Will Time Warner Cable customers in the Triangle be able to watch Major League Baseball this spring? An arbitrator charged with settling that question has been removed from the dispute, leaving it unanswered as opening day approaches.

Mid-Atlantic Sports Network, a Maryland-based network that carries Baltimore Orioles and Washington Nationals games, objected last year when the cable company announced plans to carry MASN only on its digital tier, which is more expensive than the expanded basic service tier. Since the two parties could not agree, MASN is currently unavailable on any TWC plan.

In January, arbitrator Jerome Sussman, who had been appointed to the case by the Federal Communications Commission, ruled that TWC must carry MASN’s programming on its standard cable package. (See “FCC to Time Warner: Play ball!” Jan. 23.)

“The conclusion that Time Warner deliberately discriminated against MASN is inescapable from the documents and testimony,” Sussman wrote in his decision. He speculated that the cable company’s motive for discrimination lay in its own channel, News 14 Carolina, which broadcasts some televised sports games and could be in a position to provide more sports coverage if MASN were unavailable to its subscribers. A second round of arbitration this month would have decided the terms under which TWC would carry the network.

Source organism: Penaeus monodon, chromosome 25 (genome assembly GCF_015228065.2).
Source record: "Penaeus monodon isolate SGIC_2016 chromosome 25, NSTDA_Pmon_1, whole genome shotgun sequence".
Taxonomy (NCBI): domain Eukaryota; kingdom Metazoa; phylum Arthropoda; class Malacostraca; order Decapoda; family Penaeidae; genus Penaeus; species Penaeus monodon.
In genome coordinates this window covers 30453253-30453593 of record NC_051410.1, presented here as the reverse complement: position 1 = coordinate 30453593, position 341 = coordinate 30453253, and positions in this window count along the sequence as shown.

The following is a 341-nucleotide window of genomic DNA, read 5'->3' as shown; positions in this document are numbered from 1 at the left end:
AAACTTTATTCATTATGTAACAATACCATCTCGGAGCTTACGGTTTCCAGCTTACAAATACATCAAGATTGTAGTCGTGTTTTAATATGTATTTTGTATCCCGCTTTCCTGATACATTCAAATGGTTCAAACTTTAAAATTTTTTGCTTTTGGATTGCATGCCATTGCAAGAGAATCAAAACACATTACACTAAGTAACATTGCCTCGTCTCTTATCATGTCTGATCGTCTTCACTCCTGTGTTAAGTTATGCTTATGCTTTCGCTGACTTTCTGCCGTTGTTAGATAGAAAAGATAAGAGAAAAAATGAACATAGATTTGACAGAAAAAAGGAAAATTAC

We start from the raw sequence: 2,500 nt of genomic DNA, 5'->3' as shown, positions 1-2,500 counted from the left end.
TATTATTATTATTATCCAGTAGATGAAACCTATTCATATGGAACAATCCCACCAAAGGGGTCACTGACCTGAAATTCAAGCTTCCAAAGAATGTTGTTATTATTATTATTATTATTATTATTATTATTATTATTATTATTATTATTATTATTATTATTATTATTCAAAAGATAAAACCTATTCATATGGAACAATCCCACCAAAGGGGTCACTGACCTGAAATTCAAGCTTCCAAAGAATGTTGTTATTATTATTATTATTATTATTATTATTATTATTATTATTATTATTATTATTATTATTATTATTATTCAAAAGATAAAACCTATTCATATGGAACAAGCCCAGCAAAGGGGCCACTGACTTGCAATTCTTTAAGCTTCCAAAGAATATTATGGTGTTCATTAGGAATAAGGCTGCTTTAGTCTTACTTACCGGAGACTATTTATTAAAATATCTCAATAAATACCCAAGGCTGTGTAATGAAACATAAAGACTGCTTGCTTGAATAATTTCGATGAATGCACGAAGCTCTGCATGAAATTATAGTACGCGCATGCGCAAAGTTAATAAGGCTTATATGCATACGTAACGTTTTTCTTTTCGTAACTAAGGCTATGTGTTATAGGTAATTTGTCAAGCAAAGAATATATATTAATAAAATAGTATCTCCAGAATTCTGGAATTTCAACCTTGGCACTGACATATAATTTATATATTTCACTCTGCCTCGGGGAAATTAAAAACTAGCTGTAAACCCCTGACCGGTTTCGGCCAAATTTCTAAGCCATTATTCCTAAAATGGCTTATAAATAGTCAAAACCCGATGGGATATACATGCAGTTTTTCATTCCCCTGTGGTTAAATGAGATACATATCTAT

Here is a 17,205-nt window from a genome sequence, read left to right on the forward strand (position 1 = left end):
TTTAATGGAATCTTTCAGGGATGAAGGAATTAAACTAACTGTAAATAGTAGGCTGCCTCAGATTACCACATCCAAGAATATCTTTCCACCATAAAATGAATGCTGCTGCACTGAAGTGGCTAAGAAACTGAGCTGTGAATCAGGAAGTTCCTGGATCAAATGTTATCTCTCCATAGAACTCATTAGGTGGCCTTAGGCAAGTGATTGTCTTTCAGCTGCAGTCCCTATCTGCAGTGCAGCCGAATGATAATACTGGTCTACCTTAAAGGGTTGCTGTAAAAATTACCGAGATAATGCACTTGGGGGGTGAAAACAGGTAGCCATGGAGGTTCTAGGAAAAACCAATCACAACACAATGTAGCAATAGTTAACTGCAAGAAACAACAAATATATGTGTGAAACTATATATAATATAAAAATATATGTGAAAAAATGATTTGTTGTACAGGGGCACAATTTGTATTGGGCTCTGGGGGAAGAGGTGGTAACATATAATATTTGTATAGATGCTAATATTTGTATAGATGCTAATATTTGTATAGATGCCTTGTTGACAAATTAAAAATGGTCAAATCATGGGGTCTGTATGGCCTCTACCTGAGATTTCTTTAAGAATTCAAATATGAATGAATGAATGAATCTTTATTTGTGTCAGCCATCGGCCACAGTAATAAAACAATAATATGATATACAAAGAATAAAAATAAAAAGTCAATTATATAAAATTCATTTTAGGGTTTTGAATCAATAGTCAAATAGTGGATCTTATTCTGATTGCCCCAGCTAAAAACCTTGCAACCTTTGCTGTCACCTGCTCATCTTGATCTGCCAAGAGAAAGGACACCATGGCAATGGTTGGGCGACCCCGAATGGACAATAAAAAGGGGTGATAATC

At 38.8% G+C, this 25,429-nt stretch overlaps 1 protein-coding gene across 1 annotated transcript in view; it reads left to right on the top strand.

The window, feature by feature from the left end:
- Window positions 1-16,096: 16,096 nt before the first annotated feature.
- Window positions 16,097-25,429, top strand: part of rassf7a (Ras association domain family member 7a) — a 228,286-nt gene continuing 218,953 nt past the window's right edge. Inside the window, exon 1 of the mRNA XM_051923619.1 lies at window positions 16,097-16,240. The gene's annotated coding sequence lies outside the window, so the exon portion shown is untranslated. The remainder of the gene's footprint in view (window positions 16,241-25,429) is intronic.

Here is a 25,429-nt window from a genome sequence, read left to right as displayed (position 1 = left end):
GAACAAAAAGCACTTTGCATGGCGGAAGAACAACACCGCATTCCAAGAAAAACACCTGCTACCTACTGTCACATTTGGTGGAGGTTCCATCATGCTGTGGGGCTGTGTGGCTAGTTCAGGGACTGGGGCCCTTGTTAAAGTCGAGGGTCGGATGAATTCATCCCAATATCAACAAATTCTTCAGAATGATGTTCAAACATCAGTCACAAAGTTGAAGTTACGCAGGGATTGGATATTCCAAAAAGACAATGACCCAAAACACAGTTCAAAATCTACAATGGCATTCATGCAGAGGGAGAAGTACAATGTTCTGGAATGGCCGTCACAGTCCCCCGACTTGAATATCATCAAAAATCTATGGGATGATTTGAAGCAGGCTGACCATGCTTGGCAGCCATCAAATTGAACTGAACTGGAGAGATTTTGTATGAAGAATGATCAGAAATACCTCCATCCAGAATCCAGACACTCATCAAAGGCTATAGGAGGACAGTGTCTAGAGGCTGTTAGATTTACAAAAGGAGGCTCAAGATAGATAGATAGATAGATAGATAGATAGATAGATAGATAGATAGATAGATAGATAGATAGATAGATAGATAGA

But on Feb. 21, the American Arbitration Association removed Sussman from the case and asked the two parties to agree on a new arbitrator who would determine “how this matter will proceed.” It is unclear whether Sussman’s decision will stand; the AAA does not comment on its cases.

Time Warner spokeswoman Melissa Buscher says the association acted pursuant to a rule that arbitrators should remain impartial and independent, but would not comment on any complaint her company might have made. “We are very pleased with this decision and we continue to believe that we will prevail in the long run on this dispute,” she says.

MASN spokesman Todd Webster is confident that Sussman’s decision will stand. He hopes the issue will be resolved in time for the cable company’s 1.5 million North Carolina subscribers to watch the beginning of baseball season.

“The reality is that Time Warner could flip a switch and turn MASN on tomorrow,” he says. “For them to be doing somersaults to keep baseball from their customers is sad commentary on how this cable monopoly operates.”

The Washington Nationals play their first game March 30.